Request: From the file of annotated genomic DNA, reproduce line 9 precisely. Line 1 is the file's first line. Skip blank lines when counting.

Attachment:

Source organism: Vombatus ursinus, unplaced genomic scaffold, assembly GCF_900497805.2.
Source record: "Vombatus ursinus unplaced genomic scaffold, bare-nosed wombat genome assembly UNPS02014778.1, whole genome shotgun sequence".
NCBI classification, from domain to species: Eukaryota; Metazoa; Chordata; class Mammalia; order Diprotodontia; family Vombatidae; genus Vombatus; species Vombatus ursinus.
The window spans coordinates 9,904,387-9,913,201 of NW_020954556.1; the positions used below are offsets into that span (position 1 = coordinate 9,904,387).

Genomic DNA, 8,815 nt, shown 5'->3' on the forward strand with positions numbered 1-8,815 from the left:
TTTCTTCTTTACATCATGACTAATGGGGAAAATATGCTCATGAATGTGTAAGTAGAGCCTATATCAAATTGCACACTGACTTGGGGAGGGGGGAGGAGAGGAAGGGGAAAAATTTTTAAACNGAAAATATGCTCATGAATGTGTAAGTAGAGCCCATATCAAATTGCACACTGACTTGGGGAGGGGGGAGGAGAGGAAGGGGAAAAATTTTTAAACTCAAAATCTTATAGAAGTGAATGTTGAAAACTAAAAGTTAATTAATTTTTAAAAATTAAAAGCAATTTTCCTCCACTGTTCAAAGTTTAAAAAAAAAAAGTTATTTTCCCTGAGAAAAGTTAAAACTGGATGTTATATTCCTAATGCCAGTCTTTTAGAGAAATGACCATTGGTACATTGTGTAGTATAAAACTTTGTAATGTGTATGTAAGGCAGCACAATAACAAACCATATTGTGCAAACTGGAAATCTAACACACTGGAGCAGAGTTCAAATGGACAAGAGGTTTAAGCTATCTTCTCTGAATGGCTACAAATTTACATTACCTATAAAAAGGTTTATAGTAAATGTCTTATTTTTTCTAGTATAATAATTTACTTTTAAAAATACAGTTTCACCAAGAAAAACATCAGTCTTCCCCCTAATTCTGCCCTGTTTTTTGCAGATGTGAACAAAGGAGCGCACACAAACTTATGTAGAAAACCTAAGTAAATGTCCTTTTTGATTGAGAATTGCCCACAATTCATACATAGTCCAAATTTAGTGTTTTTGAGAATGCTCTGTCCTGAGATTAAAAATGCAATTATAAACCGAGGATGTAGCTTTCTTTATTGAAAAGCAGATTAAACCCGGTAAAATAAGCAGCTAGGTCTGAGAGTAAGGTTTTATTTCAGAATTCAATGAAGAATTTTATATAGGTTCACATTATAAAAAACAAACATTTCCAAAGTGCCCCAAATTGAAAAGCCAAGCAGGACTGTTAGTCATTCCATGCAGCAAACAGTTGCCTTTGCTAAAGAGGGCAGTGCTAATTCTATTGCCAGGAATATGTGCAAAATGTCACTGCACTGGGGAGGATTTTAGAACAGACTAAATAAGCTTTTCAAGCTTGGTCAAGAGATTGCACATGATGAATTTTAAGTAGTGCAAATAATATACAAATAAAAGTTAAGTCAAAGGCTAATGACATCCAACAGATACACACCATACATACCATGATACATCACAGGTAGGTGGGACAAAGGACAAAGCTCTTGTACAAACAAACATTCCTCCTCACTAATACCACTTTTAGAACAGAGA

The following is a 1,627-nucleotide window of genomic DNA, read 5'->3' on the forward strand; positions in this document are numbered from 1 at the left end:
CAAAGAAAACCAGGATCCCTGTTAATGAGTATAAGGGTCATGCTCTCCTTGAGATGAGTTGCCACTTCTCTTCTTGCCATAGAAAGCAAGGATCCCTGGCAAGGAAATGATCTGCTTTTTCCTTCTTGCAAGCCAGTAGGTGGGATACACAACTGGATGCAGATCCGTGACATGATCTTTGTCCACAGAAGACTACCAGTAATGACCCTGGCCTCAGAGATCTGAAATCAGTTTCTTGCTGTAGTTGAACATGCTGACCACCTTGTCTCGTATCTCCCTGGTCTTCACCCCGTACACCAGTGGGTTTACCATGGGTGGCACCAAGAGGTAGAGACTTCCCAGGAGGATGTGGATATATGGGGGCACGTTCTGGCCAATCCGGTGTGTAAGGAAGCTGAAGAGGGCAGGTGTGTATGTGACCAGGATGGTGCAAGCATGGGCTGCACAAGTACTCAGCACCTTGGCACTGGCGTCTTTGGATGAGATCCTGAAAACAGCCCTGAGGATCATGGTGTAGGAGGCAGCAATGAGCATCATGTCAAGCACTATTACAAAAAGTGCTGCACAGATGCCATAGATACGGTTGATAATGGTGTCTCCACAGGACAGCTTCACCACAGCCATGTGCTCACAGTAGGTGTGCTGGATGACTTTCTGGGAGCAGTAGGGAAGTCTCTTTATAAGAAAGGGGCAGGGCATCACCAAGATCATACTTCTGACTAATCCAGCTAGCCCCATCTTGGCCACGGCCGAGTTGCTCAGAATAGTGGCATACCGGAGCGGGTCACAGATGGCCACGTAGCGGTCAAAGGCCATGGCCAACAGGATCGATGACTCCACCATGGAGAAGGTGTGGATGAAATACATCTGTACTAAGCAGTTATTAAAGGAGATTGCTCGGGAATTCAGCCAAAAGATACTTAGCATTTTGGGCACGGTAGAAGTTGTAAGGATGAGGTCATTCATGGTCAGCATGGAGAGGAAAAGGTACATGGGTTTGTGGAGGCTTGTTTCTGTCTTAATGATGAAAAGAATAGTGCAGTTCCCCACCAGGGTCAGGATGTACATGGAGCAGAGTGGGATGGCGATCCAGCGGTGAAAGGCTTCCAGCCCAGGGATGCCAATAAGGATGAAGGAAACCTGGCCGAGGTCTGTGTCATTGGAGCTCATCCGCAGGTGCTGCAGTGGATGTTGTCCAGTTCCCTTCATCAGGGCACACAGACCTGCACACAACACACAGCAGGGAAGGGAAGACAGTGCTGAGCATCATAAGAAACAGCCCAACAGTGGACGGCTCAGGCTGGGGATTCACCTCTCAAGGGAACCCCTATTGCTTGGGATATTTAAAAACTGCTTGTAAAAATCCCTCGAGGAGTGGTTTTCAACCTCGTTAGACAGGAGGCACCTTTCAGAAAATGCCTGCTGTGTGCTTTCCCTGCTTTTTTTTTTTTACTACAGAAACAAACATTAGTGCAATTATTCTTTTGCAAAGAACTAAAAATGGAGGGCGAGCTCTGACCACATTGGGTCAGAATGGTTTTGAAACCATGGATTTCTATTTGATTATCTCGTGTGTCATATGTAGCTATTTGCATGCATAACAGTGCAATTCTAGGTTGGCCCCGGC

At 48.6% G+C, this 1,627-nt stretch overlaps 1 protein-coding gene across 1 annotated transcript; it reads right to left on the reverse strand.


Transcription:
At 48.6% G+C, this 1,627-nt stretch overlaps 1 protein-coding gene across 1 annotated transcript; it reads right to left on the reverse strand.